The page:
Sunday, October 09, 2005

Rewards and I Cor 3

In the churches I have been in, the fiery test of I Cor 3 has always been taught as a test of the Christian's works at the judgement. I began to have doubts about that recently and so I did a check of some classic commentaries to see what others have to say.

Overview of Interpretation:

Darby, Geneva, Gill, Wesley, Henry, PNT commentaries:

Foundation: Salvation in Christ
Building: Edification
Materials: Solid or Worthless Teaching
Rewards: Successful life b/c of application of sound understanding of doctrine
Fire: Unsuccessful life lived vainly, not understanding God's word

IFB churches (Sword/Hammond):

Foundation: Salvation in Christ
Building: Work
Materials: Eternal or Temporal Works
Rewards: Rewards based on work performed, or work w. good motives
Fire: No rewards because no work was performed, or not out of right motives

The traditional view is seen to be quite different than the IFB view. Of course I’ll get to the text later but the thing that jumped out at me first was the jump from salvation to work, in the IFB interpretation. In the traditional view, work is implied as the result of teaching, either good or bad as the case may be.

I Cor 3 (KJV)

8 Now he that planteth and he that watereth are one: and every man shall receive his own reward according to his own labour.
9 For we are labourers together with God: ye are God's husbandry, ye are God's building.
10 According to the grace of God which is given unto me, as a wise masterbuilder, I have laid the foundation, and another buildeth thereon. But let every man take heed how he buildeth thereupon.

- Notice the change in focus. In v.8 and the first part of v.9 Paul talks about the individual’s labor and his reward for that. In the last half of v.9 Paul calls the individual, God’s labor. So there is a shift from what a man does for Christ to what work goes on in a man- a man’s spiritual growth.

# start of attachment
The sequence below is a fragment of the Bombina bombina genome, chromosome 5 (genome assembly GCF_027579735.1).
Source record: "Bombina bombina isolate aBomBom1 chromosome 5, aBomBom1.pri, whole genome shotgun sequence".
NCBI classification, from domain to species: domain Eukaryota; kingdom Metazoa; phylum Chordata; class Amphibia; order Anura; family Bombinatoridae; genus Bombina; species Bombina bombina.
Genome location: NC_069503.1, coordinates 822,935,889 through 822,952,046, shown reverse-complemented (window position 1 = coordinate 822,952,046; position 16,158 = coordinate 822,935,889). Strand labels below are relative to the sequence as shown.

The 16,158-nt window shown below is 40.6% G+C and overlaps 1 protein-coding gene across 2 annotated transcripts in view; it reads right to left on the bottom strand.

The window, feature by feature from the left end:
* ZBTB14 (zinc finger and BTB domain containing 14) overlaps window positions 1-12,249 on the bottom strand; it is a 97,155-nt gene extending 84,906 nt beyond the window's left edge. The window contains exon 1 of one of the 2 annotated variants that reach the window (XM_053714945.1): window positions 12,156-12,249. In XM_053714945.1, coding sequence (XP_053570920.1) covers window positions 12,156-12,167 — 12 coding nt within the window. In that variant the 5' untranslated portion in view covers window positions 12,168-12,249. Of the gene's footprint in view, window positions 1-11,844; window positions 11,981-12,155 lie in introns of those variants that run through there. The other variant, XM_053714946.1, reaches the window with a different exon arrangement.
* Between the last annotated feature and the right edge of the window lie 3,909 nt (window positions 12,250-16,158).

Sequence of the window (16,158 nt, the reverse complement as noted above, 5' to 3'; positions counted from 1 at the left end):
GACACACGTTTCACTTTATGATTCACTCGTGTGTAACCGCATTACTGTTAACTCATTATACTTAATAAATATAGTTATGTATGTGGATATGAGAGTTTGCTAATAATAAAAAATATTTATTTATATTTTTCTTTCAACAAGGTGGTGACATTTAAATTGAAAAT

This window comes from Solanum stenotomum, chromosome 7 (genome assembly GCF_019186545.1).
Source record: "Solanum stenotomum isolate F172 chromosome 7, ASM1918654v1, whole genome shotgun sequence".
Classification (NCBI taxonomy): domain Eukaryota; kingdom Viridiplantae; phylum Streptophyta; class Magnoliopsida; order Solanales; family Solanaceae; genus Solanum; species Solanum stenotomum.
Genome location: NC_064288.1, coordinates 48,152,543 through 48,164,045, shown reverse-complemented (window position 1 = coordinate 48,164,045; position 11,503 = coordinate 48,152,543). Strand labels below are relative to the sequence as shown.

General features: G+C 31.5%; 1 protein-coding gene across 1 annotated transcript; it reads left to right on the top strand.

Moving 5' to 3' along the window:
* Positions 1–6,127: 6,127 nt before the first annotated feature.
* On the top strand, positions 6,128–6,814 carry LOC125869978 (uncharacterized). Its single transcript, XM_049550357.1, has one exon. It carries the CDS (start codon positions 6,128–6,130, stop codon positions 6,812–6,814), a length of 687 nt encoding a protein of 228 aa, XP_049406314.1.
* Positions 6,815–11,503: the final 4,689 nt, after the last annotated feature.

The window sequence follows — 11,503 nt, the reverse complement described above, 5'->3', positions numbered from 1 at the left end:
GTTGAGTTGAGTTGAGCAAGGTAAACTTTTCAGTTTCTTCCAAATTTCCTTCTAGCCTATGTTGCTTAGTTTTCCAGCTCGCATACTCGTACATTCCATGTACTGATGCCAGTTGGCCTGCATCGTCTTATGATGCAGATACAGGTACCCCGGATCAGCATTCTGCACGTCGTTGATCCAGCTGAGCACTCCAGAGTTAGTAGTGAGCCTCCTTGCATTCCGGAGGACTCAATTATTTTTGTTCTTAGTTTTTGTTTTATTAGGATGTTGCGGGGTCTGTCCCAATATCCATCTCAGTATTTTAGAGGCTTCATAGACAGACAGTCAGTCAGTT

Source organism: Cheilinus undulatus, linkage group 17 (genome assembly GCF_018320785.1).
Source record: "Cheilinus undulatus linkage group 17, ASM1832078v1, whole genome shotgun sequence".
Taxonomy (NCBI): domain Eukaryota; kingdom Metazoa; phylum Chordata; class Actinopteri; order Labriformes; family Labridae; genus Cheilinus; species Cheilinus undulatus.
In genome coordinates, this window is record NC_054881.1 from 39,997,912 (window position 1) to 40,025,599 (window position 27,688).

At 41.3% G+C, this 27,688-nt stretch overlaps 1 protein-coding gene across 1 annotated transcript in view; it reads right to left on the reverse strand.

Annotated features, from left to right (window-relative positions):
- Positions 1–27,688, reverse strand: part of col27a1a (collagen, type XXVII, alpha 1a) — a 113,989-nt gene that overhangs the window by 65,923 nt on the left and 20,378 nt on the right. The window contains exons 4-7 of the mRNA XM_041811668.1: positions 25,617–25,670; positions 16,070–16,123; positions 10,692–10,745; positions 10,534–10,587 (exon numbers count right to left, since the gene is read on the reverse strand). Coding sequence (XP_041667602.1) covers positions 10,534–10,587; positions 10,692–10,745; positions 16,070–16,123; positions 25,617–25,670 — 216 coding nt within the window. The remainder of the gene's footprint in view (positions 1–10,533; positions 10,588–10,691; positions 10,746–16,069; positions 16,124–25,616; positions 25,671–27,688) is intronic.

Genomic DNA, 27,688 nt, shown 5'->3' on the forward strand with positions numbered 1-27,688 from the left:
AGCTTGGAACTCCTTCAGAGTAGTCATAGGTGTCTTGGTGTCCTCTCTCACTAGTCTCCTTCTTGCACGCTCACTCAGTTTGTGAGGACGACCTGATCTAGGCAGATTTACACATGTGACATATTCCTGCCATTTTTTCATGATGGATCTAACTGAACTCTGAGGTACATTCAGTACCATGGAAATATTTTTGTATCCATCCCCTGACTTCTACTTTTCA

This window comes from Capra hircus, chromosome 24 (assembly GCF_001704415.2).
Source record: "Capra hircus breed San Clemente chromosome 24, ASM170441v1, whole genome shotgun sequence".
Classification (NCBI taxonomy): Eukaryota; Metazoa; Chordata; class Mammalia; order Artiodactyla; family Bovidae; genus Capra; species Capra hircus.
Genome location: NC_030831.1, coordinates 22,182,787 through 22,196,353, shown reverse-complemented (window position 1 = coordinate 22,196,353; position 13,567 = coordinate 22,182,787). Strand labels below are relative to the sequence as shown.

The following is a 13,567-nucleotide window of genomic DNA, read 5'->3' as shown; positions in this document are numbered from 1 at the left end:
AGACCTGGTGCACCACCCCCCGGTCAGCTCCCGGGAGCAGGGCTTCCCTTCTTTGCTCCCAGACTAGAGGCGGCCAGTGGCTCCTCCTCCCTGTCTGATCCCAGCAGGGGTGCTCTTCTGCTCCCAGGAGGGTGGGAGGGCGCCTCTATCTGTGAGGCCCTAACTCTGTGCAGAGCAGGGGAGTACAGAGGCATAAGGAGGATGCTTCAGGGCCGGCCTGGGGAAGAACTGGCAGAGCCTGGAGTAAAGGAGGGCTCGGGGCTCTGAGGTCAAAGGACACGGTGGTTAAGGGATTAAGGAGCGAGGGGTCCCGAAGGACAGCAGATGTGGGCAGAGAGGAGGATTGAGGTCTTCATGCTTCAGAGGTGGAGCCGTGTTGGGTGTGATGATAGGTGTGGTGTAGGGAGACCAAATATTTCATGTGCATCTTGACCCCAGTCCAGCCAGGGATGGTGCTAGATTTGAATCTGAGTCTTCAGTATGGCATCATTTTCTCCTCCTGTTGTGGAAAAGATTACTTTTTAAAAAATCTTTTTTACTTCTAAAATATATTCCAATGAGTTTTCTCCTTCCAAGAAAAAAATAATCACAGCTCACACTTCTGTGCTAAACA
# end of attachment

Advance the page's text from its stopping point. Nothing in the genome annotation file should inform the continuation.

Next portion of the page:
11 For other foundation can no man lay than that is laid, which is Jesus Christ.

- Whatever spiritual growth takes place must start with a personal relationship with Christ.

12 Now if any man build upon this foundation gold, silver, precious stones, wood, hay, stubble;

- Build upon what foundation? Jesus Christ. Who is building? Those who edify to spiritual growth. Remember, the end of v.9 & v.10 set the context, as growth in grace, NOT works of ministry.

13 Every man's work shall be made manifest: for the day shall declare it, because it shall be revealed by fire; and the fire shall try every man's work of what sort it is.
14 If any man's work abide which he hath built thereupon, he shall receive a reward. (15) If any man's work shall be burned, he shall suffer loss: but he himself shall be saved; yet so as by fire.

- So what we are talking about here is what kind of Christian are you, as a teacher and discipler, producing? Are you producing a Christian sound in doctrine, able to gain rewards? Or, are you producing a Christian who barely gets in?

Looking at the text Paul actually deals with both types of work. In vs.8-9a Paul tells us that a Christian can labor for rewards. But in vs.9b-14 Paul tells us what produces a Christian that gains rewards- sound doctrine and teaching, without which the Christian can’t earn rewards, because they can’t labor according to God’s will.

I observe that the emphasis is not placed upon the laboring Christian so much as it is upon the equipper- the teacher. To Paul it seems that a well-equipped Christian would inevitably produce good works and gain rewards. Paul’s bigger concern was that those who teach, guide, and disciple other Christians do it properly, and teach thoroughly and soundly, and not teach vain and worthless “doctrines” that will not help the Christian weather the fiery trials of faith.

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